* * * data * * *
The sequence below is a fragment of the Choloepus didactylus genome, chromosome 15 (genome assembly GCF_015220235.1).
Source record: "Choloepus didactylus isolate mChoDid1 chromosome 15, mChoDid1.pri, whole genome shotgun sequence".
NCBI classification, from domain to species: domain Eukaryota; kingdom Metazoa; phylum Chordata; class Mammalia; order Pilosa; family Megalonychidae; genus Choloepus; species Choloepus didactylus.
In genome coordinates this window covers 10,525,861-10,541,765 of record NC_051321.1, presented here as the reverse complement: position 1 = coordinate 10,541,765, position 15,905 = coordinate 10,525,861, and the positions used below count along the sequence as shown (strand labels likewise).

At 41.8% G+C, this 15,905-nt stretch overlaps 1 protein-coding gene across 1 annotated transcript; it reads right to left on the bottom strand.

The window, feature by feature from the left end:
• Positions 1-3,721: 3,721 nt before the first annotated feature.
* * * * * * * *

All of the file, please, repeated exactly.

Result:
The sequence below is a fragment of the Choloepus didactylus genome, chromosome 15 (genome assembly GCF_015220235.1).
Source record: "Choloepus didactylus isolate mChoDid1 chromosome 15, mChoDid1.pri, whole genome shotgun sequence".
NCBI classification, from domain to species: domain Eukaryota; kingdom Metazoa; phylum Chordata; class Mammalia; order Pilosa; family Megalonychidae; genus Choloepus; species Choloepus didactylus.
In genome coordinates this window covers 10,525,861-10,541,765 of record NC_051321.1, presented here as the reverse complement: position 1 = coordinate 10,541,765, position 15,905 = coordinate 10,525,861, and the positions used below count along the sequence as shown (strand labels likewise).

At 41.8% G+C, this 15,905-nt stretch overlaps 1 protein-coding gene across 1 annotated transcript; it reads right to left on the bottom strand.

The window, feature by feature from the left end:
• Positions 1-3,721: 3,721 nt before the first annotated feature.